StrictHostKeyCheking no in your /etc/ssh/ssh_config file, where it will be a global option used by every user on the server. Or set it in your
~/.ssh/config file, where it will be the default for only the current user. Or you can use it on the command line via
ssh -o StrictHostKeyChecking=no -l $user $host.
Here's an explanation of how this works from
If this flag is set to “yes”, ssh will never automatically add
host keys to the $HOME/.ssh/known_hosts file, and refuses to
connect to hosts whose host key has changed. This provides max-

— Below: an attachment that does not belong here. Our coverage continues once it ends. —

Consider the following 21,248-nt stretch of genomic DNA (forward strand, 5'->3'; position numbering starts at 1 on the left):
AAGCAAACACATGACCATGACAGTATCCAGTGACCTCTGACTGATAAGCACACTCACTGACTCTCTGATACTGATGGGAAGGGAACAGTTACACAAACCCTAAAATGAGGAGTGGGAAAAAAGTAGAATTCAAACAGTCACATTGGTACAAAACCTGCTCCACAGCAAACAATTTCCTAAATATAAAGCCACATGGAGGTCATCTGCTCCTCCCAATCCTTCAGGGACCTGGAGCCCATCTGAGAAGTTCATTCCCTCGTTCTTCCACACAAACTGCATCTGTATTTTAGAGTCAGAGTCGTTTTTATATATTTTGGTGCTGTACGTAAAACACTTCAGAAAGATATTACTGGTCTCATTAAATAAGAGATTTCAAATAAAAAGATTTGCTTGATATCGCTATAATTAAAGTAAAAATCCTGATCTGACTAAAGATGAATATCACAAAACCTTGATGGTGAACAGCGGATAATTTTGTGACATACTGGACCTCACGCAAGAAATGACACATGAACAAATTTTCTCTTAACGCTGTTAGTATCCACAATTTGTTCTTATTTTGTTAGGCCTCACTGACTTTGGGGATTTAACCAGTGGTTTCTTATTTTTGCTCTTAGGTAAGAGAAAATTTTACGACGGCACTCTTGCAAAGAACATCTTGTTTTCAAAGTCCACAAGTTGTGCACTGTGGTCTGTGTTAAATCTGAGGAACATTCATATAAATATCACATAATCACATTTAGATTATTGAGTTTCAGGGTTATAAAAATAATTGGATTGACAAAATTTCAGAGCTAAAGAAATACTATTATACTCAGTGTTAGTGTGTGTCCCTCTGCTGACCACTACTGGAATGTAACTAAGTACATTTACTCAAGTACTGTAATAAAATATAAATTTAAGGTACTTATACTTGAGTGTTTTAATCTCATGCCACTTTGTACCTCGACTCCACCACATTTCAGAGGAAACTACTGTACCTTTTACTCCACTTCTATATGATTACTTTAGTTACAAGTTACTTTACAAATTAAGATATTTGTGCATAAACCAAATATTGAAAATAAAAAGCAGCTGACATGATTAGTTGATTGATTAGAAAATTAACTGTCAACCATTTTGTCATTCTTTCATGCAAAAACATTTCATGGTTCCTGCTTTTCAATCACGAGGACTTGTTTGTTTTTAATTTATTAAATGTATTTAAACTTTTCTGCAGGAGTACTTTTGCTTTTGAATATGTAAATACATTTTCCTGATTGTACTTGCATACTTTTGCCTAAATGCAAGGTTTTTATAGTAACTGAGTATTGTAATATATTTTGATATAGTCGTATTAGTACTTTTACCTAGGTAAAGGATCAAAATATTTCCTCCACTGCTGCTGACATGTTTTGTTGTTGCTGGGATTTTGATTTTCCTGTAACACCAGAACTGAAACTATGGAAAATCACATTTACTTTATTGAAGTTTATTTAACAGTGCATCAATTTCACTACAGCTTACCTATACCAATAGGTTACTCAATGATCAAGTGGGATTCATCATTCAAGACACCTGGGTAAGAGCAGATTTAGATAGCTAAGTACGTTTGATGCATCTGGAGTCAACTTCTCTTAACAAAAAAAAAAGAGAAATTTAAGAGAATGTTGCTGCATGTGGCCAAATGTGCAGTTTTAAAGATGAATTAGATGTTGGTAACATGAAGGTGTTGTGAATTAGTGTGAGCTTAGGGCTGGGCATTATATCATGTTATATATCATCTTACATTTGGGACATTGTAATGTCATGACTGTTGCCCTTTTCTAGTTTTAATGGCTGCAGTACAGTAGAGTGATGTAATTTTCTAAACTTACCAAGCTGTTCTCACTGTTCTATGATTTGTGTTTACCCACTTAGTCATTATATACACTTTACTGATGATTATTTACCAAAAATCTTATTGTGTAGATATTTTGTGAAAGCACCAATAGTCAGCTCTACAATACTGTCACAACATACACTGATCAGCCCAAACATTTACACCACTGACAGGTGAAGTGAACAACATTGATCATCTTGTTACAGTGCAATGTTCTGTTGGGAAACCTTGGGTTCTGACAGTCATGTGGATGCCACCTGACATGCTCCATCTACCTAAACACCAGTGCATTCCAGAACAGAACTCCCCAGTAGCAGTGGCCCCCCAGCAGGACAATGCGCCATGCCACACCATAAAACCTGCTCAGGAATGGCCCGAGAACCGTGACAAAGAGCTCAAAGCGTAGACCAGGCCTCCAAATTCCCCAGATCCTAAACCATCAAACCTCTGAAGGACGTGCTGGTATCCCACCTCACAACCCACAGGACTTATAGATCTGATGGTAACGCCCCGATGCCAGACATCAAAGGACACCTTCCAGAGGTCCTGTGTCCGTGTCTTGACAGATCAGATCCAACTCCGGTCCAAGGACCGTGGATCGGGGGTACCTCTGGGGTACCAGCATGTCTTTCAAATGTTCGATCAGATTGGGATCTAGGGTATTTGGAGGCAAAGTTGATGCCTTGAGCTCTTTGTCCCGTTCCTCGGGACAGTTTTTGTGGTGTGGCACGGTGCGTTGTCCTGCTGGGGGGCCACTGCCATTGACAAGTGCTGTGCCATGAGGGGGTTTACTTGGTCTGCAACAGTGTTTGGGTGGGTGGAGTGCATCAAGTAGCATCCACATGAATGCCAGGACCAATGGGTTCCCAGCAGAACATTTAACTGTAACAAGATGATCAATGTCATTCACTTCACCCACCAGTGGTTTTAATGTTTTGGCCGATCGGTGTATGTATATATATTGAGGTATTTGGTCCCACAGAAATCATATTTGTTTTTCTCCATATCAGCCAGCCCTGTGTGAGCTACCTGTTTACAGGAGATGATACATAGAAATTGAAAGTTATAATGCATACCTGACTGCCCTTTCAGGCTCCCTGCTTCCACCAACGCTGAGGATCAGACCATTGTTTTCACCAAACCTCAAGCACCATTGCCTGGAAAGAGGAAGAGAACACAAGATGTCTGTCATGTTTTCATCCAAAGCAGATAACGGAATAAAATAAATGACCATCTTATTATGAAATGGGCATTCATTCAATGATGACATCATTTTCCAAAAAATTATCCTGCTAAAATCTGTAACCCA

imum protection against trojan horse attacks, however, can be
annoying when the /etc/ssh/ssh_known_hosts file is poorly main-
tained, or connections to new hosts are frequently made. This
option forces the user to manually add all new hosts. If this
flag is set to “no”, ssh will automatically add new host keys to
the user known hosts files. If this flag is set to “ask”, new
host keys will be added to the user known host files only after
the user has confirmed that is what they really want to do, and
ssh will refuse to connect to hosts whose host key has changed.
The host keys of known hosts will be verified automatically in
all cases. The argument must be “yes”, “no” or “ask”. The
default is “ask”.